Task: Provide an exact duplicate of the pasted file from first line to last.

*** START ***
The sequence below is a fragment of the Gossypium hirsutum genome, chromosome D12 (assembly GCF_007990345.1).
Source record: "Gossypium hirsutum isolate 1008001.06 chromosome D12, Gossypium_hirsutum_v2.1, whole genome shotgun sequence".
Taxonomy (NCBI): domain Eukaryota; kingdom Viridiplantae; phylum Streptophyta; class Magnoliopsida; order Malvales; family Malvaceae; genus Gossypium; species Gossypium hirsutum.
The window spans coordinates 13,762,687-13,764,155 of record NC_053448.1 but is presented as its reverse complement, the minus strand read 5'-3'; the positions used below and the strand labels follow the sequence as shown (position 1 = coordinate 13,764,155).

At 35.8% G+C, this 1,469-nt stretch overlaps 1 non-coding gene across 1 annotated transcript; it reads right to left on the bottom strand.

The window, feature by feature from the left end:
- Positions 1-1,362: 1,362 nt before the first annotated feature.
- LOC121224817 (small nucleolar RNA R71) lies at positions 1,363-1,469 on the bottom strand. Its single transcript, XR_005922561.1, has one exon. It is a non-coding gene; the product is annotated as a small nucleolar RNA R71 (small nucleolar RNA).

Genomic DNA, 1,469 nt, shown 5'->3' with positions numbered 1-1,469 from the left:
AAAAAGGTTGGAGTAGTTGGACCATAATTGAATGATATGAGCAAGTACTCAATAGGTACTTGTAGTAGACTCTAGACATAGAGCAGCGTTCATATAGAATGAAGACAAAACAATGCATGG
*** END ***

The sequence below is a fragment of the Gossypium hirsutum genome, chromosome D12 (assembly GCF_007990345.1).
Source record: "Gossypium hirsutum isolate 1008001.06 chromosome D12, Gossypium_hirsutum_v2.1, whole genome shotgun sequence".
Taxonomy (NCBI): domain Eukaryota; kingdom Viridiplantae; phylum Streptophyta; class Magnoliopsida; order Malvales; family Malvaceae; genus Gossypium; species Gossypium hirsutum.
The window spans coordinates 13,762,687-13,764,155 of record NC_053448.1 but is presented as its reverse complement, the minus strand read 5'-3'; the positions used below and the strand labels follow the sequence as shown (position 1 = coordinate 13,764,155).

At 35.8% G+C, this 1,469-nt stretch overlaps 1 non-coding gene across 1 annotated transcript; it reads right to left on the bottom strand.

The window, feature by feature from the left end:
- Positions 1-1,362: 1,362 nt before the first annotated feature.
- LOC121224817 (small nucleolar RNA R71) lies at positions 1,363-1,469 on the bottom strand. Its single transcript, XR_005922561.1, has one exon. It is a non-coding gene; the product is annotated as a small nucleolar RNA R71 (small nucleolar RNA).

Genomic DNA, 1,469 nt, shown 5'->3' with positions numbered 1-1,469 from the left:
AAAAAGGTTGGAGTAGTTGGACCATAATTGAATGATATGAGCAAGTACTCAATAGGTACTTGTAGTAGACTCTAGACATAGAGCAGCGTTCATATAGAATGAAGACAAAACAATGCATGG